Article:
In Peter Heller’s second novel, The Painter, well-known expressionist painter Jim Stegner confronts his inner demons and tries to outrun his past.
You skewer the pretense of the art world and the glorification of “bad boy” artists, yet you are known as an outdoorsman. Where does such an intimate knowledge of the art world spring?
My family is full of artists. I grew up in New York City in an extremely artistic family. I have a lot of artists on both sides of the family. My mom is a sculptor; when she was younger she was a painter. My father paints. I went to high school in Vermont, at the Putney School. Art was a major component of the education there.
Is Jim Stegner’s character based on a real person or incident?
I lived for about nine years in Paonia, Colo., named in the book. I became friends with Jim Wagner, a famous painter from Taos, [N.Mex.,] who shot a guy in a bar for making a comment about his son. He went to prison and the only reason he survived is his wife’s cousin ran the cell block and told everyone to stay away from him. He spent the years painting and doing ceramics and woodworking. He finally got pardoned by the governor. The son he was trying to protect was killed in a drug deal, sort of like Stegner’s daughter did. I’m fascinated by characters who are faced with big losses and have to put their lives back together again.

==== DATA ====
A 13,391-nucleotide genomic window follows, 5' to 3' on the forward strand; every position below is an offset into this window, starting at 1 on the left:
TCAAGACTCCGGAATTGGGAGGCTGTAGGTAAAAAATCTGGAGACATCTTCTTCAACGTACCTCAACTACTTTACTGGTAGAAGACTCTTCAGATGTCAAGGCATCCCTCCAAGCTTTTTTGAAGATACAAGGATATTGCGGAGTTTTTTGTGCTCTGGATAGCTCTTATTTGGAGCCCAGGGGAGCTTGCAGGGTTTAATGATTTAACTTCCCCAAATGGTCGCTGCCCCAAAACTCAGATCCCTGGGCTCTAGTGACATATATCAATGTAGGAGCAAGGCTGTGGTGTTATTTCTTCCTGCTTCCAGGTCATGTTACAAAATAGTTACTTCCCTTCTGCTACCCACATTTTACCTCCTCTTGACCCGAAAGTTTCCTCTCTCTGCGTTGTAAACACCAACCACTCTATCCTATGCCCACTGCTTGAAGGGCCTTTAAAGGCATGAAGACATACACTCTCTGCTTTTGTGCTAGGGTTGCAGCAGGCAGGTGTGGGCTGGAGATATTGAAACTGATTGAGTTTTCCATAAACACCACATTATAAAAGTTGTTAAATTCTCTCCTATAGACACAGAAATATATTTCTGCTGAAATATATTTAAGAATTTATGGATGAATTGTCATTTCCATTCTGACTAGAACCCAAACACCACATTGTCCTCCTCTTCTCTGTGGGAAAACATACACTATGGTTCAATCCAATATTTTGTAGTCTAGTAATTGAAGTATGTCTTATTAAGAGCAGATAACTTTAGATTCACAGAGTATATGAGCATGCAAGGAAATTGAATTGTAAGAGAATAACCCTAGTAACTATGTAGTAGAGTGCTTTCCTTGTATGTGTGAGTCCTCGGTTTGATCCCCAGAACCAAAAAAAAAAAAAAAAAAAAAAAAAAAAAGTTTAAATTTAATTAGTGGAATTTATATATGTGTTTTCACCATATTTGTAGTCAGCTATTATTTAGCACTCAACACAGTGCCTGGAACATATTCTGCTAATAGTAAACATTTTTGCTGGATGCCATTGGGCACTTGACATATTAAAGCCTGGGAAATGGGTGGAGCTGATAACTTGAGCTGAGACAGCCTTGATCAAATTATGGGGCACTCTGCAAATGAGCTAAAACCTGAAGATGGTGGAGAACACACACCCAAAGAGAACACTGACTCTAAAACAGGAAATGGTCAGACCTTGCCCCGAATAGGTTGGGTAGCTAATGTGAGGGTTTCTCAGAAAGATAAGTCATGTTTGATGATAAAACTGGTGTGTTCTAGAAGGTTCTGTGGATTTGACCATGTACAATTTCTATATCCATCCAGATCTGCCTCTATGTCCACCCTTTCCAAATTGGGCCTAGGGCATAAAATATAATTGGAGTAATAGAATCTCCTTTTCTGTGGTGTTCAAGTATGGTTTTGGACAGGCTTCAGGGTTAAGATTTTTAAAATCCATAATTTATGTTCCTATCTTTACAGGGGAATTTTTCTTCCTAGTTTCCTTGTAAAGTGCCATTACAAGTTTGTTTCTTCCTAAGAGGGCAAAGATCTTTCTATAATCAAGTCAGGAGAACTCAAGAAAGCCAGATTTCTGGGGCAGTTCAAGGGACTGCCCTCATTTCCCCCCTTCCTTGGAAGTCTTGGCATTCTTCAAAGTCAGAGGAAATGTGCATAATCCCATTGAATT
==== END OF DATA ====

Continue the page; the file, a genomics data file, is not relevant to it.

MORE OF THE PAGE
The name “Stegner” is evocative of western writer and environmentalist Wallace Stegner. Was that a conscious strategy on your part?
I wanted a name that evoked my friend, Jim Wagner, but the evocation of Wallace Stegner also worked for me because I wanted someone of immense scope and integrity and passion who was at the top of the game in their art.
Did you consciously set out to make political statements about such issues as how the art world works, the relationships between men and women, the environment, or the criminal justice system in America?
That’s such an interesting question. A lot of my nonfiction is very strong environmental stories—I was the first guy to write about the dolphin killings in Japan. I wrote strong advocacy stories, and when I got to fiction I made a deliberate effort to leave that behind and enter a country where I had no ax to grind, no advocacy issues that I was carrying with me. My intention was just to let the characters speak and let them unravel their stories. The great thing about fiction is that everything you care about ends up going into the book.